IN 2015, Jared Servano placed second in Project Runway Philippines Season 4. With this huge triumph, fashionistas expected him to set his sights on a lucrative career in the Metro. Instead, he chose to practice in his native Koronadal City, South Cotabato.
“My life in fashion changed a lot. But penetrating the mainstream was not easy for me especially as I come from a far-flung area of the country. Good thing that many people in the industry accepted me as I am,” Servano says of his modern ethnic-tribal philosophy, which is greatly influenced by the culture and art of his hometown’s indigenous people (IP).
“My design focus is with the T’bolis and the Blaans. I always adore their patterns, their way of making artworks, and the richness of their colors. They are exceptional artisans. I am so blessed that in my entire career as a designer, I was always with them. And I always incorporate their stories into my creations,” Servano shares.
South Cotabato is known as the “Land of the Dreamweavers.” So for his latest creative output for his label Ko Llab, Servano calls his collection of accessories “K’na,” or dream in T’boli: “I was born in Koronadal City surrounded by the rich culture, art and traditions of this community. I may not have a single drop of their blood but I was raised, educated and cultured the same way they were.”
The accessories are traditionally made, modern in approach and output, but still with the strong participation of IP communities. All crafted by hand, Servano makes sure that every single piece of the artworks are authentically made using their traditional technology of adornment-making.
“People nowadays are more appreciative of traditional things, and the IP community can share the beauty of their craft without compromising their culture,” he says. “Identity is more important. Modern technology will fade but their beliefs, culture and traditions will remain.”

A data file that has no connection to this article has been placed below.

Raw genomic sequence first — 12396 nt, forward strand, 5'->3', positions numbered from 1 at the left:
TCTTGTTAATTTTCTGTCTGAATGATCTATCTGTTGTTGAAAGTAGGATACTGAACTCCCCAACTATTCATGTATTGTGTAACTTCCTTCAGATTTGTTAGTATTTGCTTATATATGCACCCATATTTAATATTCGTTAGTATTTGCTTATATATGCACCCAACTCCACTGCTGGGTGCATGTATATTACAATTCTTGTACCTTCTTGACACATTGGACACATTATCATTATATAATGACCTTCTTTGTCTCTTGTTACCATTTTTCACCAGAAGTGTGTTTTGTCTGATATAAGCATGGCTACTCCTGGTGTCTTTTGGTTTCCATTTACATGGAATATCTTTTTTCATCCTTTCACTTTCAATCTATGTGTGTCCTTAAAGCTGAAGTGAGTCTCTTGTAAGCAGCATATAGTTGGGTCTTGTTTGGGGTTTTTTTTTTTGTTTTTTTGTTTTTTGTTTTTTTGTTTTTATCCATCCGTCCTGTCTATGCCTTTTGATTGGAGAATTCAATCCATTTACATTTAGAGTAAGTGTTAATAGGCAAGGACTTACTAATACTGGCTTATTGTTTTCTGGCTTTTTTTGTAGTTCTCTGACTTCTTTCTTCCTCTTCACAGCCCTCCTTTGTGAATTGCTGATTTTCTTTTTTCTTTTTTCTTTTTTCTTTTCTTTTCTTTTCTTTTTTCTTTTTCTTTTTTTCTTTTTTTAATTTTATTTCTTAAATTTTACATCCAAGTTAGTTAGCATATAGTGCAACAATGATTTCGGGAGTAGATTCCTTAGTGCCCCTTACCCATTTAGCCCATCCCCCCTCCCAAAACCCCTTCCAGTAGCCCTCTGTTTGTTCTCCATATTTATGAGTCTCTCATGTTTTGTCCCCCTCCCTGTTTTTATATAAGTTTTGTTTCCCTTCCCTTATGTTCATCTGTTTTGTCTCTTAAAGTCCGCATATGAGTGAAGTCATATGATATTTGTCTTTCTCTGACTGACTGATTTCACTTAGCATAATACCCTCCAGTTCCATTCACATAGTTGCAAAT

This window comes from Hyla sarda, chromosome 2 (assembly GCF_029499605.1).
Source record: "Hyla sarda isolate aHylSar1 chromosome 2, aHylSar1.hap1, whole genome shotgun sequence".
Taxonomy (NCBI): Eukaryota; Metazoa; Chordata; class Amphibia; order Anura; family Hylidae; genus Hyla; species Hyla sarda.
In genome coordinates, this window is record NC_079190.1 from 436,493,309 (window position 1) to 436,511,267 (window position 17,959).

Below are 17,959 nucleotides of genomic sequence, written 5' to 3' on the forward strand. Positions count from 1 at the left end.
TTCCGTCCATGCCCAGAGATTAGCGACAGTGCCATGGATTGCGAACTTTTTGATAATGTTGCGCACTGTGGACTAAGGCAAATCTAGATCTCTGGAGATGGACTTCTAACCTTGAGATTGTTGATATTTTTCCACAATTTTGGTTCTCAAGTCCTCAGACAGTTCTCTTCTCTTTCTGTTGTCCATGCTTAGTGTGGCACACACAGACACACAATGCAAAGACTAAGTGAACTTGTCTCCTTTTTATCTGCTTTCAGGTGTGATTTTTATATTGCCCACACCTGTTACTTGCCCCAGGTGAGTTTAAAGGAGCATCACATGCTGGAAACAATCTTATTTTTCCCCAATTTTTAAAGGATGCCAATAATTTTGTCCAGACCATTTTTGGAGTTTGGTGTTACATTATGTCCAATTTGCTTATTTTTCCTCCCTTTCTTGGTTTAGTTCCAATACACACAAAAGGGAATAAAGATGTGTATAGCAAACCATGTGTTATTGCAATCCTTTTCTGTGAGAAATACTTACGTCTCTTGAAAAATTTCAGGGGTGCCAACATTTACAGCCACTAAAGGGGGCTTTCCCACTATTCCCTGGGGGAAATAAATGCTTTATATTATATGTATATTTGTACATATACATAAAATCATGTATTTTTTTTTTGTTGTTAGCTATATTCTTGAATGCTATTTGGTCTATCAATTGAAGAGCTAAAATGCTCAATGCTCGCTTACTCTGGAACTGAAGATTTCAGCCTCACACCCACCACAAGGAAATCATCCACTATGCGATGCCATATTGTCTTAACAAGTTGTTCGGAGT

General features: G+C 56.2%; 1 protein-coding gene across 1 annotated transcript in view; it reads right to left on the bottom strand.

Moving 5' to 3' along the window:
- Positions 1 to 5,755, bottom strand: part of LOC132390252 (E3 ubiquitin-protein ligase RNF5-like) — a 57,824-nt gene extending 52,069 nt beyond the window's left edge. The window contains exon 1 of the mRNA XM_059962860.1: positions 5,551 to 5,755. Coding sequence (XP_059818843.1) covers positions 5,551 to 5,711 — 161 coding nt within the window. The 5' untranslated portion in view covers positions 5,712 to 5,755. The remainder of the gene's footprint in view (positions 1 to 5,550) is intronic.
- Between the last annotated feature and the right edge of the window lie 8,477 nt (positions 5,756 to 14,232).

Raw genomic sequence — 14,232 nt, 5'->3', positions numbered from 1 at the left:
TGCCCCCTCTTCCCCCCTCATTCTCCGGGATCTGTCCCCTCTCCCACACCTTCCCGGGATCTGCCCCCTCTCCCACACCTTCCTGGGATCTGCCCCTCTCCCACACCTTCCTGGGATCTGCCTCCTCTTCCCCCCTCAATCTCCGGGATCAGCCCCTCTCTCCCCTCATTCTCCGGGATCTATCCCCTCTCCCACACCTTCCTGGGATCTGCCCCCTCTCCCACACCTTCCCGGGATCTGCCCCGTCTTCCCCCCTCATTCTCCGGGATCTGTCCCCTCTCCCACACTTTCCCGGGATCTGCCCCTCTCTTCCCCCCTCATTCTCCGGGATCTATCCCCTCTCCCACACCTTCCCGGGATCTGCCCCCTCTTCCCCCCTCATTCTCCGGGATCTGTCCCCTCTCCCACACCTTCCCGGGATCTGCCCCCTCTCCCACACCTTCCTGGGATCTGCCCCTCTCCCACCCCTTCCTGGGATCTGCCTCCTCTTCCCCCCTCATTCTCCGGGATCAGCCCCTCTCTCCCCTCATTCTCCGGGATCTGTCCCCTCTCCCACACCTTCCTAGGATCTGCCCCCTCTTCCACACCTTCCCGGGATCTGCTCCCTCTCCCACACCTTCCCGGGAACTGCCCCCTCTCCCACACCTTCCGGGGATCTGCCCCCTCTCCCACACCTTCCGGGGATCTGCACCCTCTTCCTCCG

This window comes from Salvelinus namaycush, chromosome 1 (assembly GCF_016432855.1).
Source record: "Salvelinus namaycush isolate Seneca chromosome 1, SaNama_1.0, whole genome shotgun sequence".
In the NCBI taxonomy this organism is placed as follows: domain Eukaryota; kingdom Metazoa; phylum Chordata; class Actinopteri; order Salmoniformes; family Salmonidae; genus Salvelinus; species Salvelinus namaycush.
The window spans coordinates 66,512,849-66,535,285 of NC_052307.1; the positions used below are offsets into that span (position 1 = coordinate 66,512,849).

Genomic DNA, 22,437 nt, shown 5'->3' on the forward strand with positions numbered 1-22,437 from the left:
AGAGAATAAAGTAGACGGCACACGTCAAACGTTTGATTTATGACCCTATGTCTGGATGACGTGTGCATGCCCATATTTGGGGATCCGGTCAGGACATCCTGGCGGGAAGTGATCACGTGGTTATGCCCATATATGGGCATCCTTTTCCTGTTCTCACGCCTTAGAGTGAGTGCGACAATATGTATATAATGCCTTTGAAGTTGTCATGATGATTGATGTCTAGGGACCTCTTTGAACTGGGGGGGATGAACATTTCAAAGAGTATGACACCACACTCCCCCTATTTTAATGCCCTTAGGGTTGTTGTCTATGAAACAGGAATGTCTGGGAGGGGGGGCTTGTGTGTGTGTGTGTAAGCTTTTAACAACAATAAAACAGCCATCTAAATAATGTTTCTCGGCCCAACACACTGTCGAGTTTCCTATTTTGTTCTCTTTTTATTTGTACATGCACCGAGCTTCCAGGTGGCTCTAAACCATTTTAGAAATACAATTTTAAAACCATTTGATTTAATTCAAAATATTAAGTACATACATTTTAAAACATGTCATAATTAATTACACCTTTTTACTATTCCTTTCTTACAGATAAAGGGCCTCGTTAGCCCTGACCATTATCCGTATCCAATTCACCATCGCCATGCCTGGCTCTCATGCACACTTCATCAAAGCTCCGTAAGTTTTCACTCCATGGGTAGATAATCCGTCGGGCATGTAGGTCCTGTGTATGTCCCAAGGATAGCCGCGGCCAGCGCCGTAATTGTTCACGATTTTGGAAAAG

Servano, 50, has no formal fashion education but has been interested in fashion at a young age.
I always immersed myself with the IPs. I served as the spokesman of their artworks and their culture. It has been my monthly duty to do community work with them, helping and teaching them on how to develop their artworks without compromising the traditional ways of making them,” he says. “I always love to work with nature-supplied materials such as seeds, barks and dyes, which hold a significance for the IPs.”
Like all enterprises, Covid-19 disrupted Servano’s operations. “But as an optimistic person, I never consider this pandemic as a hindrance to do my work. In fact, this has been a way for me to give more time to my community collaborators. I got more time to help and teach them to elevate or develop the products.”
“As long as I live, helping indigenous people create beautiful things will always be my advocacy. This is not all about business and recognition,” stresses Servano, “but the preservation of culture as well as my love for these people. As long as I live, I will always be with them no matter what. What we have is a never-ending relationship.”